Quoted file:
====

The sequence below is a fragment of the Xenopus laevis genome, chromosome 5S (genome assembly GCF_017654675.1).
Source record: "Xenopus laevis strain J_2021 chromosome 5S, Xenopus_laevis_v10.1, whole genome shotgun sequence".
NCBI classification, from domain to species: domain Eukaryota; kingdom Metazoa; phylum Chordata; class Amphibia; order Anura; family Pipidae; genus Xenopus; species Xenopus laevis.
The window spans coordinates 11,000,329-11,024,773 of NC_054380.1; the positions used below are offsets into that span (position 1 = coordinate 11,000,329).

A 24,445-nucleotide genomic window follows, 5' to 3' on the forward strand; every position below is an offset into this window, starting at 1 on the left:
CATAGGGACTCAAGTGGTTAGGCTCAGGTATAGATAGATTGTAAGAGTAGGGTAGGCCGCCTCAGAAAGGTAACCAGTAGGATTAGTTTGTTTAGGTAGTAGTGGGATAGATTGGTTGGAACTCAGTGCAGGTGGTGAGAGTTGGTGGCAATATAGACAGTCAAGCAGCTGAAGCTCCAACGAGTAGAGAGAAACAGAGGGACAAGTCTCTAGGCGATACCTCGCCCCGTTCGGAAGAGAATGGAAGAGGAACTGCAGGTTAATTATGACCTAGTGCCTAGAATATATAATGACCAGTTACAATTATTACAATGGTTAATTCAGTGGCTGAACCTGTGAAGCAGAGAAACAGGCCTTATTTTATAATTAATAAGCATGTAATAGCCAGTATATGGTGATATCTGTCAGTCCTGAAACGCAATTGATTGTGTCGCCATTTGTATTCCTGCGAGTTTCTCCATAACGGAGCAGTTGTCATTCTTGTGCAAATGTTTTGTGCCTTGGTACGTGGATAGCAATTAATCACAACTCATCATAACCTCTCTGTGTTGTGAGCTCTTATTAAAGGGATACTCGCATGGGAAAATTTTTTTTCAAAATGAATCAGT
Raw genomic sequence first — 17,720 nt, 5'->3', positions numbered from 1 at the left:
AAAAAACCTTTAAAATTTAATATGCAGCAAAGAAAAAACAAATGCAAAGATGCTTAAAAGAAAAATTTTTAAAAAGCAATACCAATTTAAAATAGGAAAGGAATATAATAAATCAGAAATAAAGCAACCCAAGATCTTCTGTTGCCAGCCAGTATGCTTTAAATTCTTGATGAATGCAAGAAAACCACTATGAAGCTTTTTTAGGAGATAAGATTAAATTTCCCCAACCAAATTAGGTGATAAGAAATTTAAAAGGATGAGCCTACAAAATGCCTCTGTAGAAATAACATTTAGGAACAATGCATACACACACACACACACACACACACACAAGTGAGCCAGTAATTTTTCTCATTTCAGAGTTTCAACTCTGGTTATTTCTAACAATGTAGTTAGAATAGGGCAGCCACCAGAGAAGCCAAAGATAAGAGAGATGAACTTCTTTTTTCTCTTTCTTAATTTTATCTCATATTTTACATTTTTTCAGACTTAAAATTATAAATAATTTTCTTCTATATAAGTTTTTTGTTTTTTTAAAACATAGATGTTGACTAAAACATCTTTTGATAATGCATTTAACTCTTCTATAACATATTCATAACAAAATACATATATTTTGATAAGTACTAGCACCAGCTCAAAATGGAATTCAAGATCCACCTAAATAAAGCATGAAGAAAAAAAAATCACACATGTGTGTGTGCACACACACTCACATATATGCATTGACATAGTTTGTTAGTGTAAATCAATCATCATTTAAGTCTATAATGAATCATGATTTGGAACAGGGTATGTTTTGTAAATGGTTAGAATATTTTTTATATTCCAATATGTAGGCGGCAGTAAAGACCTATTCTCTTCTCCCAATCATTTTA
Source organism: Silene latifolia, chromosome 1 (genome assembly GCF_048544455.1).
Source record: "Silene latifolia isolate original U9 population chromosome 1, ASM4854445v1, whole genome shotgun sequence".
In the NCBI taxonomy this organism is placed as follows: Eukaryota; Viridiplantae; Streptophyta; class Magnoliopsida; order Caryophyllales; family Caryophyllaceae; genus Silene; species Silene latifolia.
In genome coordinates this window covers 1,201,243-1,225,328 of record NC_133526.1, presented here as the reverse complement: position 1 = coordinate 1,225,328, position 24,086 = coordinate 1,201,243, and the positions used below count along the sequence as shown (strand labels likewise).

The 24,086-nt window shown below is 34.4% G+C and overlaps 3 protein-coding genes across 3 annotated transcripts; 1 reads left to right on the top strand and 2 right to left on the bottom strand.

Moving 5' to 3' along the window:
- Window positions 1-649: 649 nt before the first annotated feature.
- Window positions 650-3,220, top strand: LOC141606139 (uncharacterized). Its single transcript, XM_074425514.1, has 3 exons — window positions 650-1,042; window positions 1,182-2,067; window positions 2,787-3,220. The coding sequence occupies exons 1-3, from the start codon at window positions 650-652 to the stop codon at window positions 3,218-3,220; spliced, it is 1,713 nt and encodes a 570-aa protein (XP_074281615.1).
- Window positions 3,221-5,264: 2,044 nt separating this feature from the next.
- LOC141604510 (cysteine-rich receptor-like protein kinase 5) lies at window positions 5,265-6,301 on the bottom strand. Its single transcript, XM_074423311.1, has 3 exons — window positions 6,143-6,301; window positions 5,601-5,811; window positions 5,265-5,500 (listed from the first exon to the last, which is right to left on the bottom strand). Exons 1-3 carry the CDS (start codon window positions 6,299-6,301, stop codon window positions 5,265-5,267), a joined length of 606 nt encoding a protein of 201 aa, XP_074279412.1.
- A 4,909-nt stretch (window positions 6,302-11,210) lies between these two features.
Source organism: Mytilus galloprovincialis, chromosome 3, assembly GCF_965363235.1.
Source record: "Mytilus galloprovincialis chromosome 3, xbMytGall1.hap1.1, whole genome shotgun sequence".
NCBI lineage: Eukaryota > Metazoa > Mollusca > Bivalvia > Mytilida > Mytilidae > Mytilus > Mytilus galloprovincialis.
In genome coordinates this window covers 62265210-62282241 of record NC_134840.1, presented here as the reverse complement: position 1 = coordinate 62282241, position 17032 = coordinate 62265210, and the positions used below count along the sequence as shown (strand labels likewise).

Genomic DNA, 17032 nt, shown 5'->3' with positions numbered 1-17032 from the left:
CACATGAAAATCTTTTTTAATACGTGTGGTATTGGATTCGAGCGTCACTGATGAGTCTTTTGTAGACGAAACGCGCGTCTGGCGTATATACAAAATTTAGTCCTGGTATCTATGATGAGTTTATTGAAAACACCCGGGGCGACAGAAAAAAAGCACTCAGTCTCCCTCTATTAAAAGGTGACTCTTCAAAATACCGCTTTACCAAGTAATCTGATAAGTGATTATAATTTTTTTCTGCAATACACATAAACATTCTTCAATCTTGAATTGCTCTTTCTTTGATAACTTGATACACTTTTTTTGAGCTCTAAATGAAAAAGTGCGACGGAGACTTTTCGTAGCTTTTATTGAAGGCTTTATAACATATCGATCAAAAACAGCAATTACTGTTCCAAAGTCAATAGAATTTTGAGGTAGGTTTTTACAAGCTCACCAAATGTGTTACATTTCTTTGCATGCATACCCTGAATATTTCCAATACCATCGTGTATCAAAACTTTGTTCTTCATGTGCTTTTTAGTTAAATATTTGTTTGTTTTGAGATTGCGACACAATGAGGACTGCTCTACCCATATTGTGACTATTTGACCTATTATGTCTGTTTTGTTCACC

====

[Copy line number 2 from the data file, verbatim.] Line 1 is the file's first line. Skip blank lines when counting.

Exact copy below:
Source record: "Xenopus laevis strain J_2021 chromosome 5S, Xenopus_laevis_v10.1, whole genome shotgun sequence".